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Just Like Someone Without Mental Illness Only More So: A Memoir Paperback – September 27, 2011
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I wrote Just Like Someone Without Mental Illness Only More So because I was increasingly annoyed with my younger self, who had wrapped up everything with a bow. You can try but you don’t just get to get over mental illness at age twenty-five, go to medical school, write a book, get married and call it a wrap.
In the seventies I was in so in love with the medical model I almost thought I had invented it. "No shame. No blame." I was thrilled to not have my health be dependent on the sanity of society or the wellness of those around me. I was magnanimous about not wanting to credit insight or hard work or circumstances like the kindness of others. Now, the medical model has morphed into "Shut up and take your pills." What passes for care is medication, medication, and more medication, the purpose of which is only incidentally and occasionally to help the patient get a life.
Much of mental illness is genetic, but I’m now quite sure there are people with more or less the same genetics I have who never go crazy and others who never get well. As a kid who wrote a little and painted a little and played a little music, I certainly didn’t want my mental health riding on anything as flimsy as my creative abilities but, among other things, I’ve come to see that a willingness to write, paint and play music is more than a little important to progress and just trying to keep my feet under me.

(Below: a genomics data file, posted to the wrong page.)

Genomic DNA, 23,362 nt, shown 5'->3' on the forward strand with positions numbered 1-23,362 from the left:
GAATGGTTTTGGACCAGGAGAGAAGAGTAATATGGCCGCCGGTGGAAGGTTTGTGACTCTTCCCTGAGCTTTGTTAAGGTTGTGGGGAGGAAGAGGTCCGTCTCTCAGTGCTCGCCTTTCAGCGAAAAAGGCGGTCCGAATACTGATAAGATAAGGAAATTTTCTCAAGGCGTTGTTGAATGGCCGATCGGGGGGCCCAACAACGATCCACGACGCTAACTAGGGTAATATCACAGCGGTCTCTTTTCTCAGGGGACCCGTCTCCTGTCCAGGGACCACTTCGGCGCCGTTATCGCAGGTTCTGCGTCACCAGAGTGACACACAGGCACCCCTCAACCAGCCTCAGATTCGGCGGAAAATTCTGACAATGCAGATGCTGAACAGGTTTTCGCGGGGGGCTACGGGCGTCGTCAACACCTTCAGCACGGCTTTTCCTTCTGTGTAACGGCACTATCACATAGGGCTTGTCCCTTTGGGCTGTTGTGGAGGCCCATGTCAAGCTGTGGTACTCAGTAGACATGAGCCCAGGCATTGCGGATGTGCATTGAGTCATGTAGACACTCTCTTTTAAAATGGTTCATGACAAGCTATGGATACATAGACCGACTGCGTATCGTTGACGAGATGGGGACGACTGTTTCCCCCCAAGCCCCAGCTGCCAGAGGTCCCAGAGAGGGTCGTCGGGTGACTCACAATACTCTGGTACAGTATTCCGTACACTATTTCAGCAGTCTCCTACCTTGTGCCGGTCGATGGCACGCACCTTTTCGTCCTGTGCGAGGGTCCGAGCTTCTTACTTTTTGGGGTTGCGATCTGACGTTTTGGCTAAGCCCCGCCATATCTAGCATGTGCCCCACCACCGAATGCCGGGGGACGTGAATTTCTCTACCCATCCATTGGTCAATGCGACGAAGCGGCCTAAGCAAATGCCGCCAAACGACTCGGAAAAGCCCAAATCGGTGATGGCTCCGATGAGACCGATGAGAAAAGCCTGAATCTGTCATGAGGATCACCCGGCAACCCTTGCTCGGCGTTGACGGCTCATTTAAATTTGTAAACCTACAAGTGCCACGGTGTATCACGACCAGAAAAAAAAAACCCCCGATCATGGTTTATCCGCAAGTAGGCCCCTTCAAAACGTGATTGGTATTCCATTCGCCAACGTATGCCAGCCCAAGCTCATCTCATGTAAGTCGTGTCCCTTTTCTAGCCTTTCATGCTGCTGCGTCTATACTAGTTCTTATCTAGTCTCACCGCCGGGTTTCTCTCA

It was the feeling that good things had happened to me in spite of myself, that I had a rich life that showed itself in my house and how I practiced pediatrics and how we lived as a family that made me want to write Just Like Someone Without Mental Illness Only More So. I’m grateful to the gritty clench-jawed kid who wrote The Eden Express, I think it’s an excellent book, but I’m glad I’m not him anymore.
--This text refers to the Hardcover edition.
From Publishers Weekly
Copyright © Reed Business Information, a division of Reed Elsevier Inc. All rights reserved. --This text refers to the Hardcover edition.
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Top Customer Reviews
By Mark Vonnegut's own admission, "craziness" ran in his family and manic depression affected at least four generations of the Vonneguts - and maybe even more. Alcoholism also seemed to be a common theme, with his great-grandfather drinking when he needed to escape from the voices he heard in his head. His maternal grandmother went through periods of psychiatric hospitalization.
When he wrote The Eden Express, Mark believed he had schizophrenia and was even formally diagnosed as schizophrenic. But he later decided that he actually had a form of bipolar illness, characterized by periods of mania as well as depression. Perhaps that is the prime reason his new book has more of an emphasis on bipolar illness. Vonnegut now questions the vitamin therapy which he credited in The Eden Express for much of his recovery. He has revisited that treatment option, noting it didn't work for many others.